8m — Shout-out to Sexton’s Shootout buddy Chandler Fry for his second place finish north of the border. He traveled sea to shining sea for that $1K payday. Prince Edward Island is approximately 3,500 miles from his home in Olympia, Washington, about as far northeast as you can go on the Atlantic seaboard before you start swimming.

9m — Both the DDGC and the Canadian Championships were USDGC regional qualifiers. Paige Pierce, wanting to earn a spot at Winthrop, opted to try her luck in Canada because she felt she had a better chance of earning the USDGC invite there. She was unsuccessful. She’s got another chance this weekend at the United States Women’s Disc Golf Championship in Michigan. I know that the USDGC prides itself on being a true Open division tournament, but I would like to see more than two spots reserved for the top women.

10m — Before making my Staff Picks last week, I watched the final round coverage of the DDGC from 2016, courtesy of Disc Golf Monthly TV. I had no clue what to expect from the Canadian Championship, but after watching the Central Coast Disc Golf footage from the first round at Hillcrest Farm, I’m convinced that this event needs to be added to the tour. To sum it up: rugged and beautiful. The 191-foot par 3 11th is an absolute gem, like a mini version of 17 at Idlewild. (Author’s note: The first time I watched the footage was without sound. Upon replay, headphones in, turns out that Cory Murrell makes the same claim. Glad to know we’re on the same page.)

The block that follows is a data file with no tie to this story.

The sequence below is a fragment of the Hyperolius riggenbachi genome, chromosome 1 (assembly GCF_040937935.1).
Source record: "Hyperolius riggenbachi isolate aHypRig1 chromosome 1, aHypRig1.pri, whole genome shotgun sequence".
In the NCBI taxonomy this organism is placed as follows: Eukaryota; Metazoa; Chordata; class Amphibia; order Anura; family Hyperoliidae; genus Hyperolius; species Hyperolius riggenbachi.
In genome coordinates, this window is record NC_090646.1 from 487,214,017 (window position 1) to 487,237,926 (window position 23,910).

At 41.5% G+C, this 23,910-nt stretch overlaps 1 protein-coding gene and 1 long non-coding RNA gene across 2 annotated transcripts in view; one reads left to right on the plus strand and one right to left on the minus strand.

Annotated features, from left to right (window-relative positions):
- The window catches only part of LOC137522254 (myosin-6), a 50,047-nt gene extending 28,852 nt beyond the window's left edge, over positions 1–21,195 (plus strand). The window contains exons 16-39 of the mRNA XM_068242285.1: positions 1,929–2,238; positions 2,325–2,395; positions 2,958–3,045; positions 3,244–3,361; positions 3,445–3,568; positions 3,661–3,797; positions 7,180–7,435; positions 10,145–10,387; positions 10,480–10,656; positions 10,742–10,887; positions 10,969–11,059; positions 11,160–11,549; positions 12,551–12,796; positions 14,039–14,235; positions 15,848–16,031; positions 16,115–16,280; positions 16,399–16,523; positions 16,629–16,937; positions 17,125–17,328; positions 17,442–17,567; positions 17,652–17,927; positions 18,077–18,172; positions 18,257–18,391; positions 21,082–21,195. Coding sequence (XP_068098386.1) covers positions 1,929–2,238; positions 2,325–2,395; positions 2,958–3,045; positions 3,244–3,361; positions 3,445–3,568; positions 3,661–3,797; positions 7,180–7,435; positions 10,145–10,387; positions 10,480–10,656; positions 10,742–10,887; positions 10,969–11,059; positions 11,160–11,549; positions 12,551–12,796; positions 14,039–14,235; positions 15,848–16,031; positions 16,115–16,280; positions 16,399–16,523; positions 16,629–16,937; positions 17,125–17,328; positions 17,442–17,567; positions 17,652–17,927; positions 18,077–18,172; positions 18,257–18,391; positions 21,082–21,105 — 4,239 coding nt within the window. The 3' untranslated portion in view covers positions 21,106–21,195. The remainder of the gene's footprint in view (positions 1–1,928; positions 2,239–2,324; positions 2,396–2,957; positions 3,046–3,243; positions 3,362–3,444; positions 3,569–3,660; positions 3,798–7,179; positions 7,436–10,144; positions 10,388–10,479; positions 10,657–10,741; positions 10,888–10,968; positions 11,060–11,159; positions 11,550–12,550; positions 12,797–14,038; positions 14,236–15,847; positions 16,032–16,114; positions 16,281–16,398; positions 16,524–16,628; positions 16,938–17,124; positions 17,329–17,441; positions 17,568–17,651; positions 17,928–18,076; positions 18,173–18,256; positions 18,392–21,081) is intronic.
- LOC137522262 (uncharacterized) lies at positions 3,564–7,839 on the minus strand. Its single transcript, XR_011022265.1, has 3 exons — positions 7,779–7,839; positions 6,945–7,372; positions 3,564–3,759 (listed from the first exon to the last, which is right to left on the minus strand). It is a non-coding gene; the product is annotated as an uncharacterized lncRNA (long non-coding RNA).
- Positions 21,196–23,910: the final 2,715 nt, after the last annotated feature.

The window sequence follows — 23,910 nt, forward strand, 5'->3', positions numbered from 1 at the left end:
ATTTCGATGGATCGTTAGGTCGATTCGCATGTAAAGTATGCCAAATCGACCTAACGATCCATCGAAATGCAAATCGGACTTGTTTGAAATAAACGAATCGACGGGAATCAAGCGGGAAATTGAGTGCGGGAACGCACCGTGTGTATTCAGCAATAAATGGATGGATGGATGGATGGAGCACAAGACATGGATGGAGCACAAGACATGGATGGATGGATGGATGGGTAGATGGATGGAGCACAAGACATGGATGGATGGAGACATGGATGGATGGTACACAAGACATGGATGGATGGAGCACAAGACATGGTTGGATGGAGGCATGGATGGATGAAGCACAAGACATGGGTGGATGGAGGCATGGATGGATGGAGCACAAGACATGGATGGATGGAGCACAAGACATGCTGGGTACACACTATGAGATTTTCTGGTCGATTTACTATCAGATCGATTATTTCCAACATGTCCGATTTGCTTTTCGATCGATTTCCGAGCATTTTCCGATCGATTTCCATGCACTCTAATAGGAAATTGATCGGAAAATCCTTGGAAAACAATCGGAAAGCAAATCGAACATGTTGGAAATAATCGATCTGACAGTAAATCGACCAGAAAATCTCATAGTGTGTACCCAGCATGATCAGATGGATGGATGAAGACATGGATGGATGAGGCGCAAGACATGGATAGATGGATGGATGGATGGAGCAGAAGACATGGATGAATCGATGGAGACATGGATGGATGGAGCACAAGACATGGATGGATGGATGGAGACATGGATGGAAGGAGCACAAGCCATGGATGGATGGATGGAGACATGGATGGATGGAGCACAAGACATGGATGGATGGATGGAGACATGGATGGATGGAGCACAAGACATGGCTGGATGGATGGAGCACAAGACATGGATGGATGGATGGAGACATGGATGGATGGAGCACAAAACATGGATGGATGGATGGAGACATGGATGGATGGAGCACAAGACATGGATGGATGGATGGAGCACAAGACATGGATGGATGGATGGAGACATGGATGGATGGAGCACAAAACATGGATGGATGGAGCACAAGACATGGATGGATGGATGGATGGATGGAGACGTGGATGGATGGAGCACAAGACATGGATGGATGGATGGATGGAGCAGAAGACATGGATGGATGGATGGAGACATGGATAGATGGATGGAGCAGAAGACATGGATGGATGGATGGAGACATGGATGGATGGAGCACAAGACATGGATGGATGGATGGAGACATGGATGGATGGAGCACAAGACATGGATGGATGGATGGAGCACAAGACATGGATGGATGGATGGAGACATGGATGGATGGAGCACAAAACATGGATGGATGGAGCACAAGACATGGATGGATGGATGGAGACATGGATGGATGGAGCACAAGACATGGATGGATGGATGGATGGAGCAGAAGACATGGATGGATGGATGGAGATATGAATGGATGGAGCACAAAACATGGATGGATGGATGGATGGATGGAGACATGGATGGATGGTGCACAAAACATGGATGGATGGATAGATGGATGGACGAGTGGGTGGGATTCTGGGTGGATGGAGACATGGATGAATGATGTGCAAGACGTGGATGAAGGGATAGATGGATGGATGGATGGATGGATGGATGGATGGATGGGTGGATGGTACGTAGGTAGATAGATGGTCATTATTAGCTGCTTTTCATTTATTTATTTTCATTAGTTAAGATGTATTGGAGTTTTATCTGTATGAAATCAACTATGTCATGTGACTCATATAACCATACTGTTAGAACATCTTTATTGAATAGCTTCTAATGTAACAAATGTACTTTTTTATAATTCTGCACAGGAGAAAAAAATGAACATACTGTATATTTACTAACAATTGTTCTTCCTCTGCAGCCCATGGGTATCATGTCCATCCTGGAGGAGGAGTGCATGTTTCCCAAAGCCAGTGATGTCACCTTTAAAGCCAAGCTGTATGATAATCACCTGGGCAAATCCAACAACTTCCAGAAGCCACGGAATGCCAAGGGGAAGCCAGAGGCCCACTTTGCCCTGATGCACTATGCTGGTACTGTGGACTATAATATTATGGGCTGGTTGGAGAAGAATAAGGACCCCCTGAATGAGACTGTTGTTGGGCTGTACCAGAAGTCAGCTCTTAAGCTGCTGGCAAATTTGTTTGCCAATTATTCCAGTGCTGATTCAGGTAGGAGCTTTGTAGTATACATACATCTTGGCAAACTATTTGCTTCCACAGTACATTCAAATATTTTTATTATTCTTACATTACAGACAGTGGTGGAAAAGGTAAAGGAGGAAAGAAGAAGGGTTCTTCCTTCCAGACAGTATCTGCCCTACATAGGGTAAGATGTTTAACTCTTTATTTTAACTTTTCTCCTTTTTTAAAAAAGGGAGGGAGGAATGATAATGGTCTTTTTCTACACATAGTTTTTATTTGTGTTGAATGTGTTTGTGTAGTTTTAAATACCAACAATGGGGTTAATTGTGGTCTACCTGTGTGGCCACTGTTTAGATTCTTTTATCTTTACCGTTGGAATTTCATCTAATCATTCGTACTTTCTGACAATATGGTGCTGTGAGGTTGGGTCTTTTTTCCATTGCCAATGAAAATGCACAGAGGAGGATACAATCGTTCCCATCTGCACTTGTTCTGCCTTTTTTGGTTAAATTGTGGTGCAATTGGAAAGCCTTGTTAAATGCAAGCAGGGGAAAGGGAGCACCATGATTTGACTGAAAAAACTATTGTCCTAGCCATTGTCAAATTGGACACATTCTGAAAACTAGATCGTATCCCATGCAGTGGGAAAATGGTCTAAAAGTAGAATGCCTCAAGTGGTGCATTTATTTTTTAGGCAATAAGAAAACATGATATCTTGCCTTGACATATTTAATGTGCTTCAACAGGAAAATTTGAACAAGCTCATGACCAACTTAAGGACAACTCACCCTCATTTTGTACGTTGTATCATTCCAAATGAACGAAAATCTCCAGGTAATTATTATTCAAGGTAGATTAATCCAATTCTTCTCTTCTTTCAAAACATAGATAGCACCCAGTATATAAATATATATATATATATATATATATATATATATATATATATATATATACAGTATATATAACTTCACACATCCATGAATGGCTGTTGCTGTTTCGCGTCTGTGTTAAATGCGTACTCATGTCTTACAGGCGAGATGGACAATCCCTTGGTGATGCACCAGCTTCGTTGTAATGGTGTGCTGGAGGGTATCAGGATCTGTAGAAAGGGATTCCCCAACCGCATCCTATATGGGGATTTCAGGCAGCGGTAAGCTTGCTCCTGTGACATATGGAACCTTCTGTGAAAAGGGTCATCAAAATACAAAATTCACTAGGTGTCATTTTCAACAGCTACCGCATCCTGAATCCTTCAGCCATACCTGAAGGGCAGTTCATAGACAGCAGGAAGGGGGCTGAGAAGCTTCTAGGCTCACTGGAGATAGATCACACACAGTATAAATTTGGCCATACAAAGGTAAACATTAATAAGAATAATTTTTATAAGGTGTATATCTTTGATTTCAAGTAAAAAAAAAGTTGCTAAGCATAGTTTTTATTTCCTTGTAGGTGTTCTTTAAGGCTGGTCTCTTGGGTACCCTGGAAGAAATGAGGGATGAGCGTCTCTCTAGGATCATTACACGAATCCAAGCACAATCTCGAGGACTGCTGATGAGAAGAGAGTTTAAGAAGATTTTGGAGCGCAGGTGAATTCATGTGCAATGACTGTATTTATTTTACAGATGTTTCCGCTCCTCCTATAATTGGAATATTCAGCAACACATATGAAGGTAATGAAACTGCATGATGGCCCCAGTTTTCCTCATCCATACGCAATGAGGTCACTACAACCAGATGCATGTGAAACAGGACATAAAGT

1. Patrick Aubyrn
    Patrick Aubyrn

    Patrick Aubyrn is a writer at Ultiworld Disc Golf, and a double bassist, musicologist, and educator living in Oak Park, IL with his wife and young son. He is A.B.D. at the University of Washington and is writing his dissertation on the 19th-century German composer Johannes Brahms. As a disc golfer, he occasionally threw 1000-rated rounds back in 2007 and holds the distinction of hitting two holes-in-one in the same tournament round but not paying into the ace pool.